Catcher in the Rye: Red binded copies.

Seeing this thread reminded me of the old red copy of the book I have on my shelf.

From what I’ve heard (forgive me for my waste of bandwith if I’m wrong) Oswald carried a copy as did several other big name (supposed) killers.

Any reason behind this? When did they stop printing the book with a red cover? Is the whole “killer” idea related to their stopping the printing of the red copies?

How common are red binded copies?

The red copies were sold long after Oswald. They were common throughout the 60s and 70s. I have a copy of the 33rd printing in 1972, and that had a red cover.

By the 80s, Salinger’s works were reprinted in a uniform edition with white covers. The reason for the change seemed to be that Salinger asked for a white cover as a reaction to the original paperback “hooker” cover, which he hated.

No idea about various bindings/printings, but wasn’t it Mark David Chapman (who shot John Lennon) who carried it with him all the time? Maybe Oswald did too, but I’ve never heard about it.

Don’t read the book while eating gravy.

That’s all I’m gonna say.

I tried to find something on the bindings, but all I found was this;

Salinger won’t allow any of his books (all four of them) to be published with cover art, but typically, he isn’t very forthcoming about why. Interestingly enough, I was in a bookstore today, and noticed that the trade paperbacks have a red spine with a plain white cover, sort of a combination of the red covers and white covers.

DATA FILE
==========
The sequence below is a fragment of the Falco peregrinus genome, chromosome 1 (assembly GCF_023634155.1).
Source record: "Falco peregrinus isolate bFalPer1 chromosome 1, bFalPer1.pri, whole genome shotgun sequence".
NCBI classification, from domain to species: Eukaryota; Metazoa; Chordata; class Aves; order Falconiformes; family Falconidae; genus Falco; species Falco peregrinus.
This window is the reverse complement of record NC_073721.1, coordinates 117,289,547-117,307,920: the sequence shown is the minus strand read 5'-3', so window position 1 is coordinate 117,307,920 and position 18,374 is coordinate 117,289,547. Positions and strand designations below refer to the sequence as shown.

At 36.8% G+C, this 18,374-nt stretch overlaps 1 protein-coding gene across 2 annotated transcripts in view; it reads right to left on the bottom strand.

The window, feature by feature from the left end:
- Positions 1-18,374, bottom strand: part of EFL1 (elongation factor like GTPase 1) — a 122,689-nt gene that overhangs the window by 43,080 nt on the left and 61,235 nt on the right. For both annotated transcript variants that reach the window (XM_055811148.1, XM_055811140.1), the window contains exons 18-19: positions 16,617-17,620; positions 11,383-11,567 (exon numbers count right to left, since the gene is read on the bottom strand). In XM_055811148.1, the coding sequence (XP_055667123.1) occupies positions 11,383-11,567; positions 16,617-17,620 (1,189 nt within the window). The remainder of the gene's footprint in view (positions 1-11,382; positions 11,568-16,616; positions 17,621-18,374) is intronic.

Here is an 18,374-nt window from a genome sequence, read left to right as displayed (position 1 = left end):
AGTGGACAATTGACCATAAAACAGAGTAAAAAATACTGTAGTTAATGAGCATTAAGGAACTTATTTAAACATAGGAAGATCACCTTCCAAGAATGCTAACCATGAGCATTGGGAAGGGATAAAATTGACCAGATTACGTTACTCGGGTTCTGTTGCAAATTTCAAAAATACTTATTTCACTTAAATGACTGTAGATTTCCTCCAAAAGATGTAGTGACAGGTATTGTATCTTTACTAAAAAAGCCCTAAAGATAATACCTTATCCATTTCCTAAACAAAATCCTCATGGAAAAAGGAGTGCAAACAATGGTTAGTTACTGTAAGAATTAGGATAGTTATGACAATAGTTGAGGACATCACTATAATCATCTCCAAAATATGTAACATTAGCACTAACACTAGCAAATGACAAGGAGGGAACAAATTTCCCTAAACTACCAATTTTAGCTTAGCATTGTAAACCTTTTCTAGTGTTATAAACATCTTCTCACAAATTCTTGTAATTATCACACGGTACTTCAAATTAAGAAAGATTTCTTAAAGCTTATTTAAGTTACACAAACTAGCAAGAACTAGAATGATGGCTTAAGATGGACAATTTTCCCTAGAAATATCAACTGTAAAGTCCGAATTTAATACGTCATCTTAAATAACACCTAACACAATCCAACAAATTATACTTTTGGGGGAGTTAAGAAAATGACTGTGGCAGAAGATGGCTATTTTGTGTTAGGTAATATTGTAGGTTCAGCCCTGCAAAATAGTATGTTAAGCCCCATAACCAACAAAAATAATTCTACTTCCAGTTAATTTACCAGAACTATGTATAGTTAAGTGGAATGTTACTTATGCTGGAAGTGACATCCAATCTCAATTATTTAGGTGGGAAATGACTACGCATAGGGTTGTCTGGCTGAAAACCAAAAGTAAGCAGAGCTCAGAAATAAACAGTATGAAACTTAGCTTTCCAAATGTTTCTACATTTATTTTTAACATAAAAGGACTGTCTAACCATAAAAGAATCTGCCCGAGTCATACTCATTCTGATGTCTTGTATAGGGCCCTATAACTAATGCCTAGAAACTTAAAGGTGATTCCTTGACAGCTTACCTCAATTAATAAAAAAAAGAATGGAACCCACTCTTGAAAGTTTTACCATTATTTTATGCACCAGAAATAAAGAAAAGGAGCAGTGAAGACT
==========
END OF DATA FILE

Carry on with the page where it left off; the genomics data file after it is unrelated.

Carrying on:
While Salinger certainly showed a preference for a white cover, it’s highly unlikely he has any actual say in the cover design.

The first paperback edition has a picture of Holden talking to a woman who was clearly a prostitute – she was wearing revealing clothing and leaning against a lamppost. Salinger was furious and told his publisher to give it a white cover. However, the publisher was under no obligation to do so (authors very rarely get any contractual say in the design of the book covers, and since the book has remained in print, the original contract is still in force*). However, in response to both Salinger’s complaint and the realization that the book wasn’t just going to be a throwaway paperback, Bantam switched to the plain red cover.

Eventually, the book was given a plain white cover. This coincided with the release of Salinger’s other books in uniform editions, and was probably influenced by his antipathy to the original paperback cover. It’s highly unlikely it was because of the assassins (and the fact that is was in their possession is the Frederick Wertham fallacy – millions of others had the book in their possession at the time, and never killed anyone).

It’s not true Salinger won’t allow any books to be published with cover art; current hardcovers and trade paperbacks of Catcher reproduce the original cover art of a red horse.

*Publishing contracts are typically written to be in force for a set period (usually seven years). If, at the end of that period, the book is not in print, the author can ask the publisher to revert the rights. Since Catcher never went out of print, the original contract should still apply.

My paperback copy has a somewhat deformed carousel horse on it. I’ve never seen the hooker or red cover, unless the horse cover is the same one. What’s the deal with mine? When did they start printing these ones?

Nevermind–I wasn’t reading the other posts closely enough. Sorry.

I overstated my case. I should have said that the current editions of the four books have no cover art due to Salinger’s preference that there be none.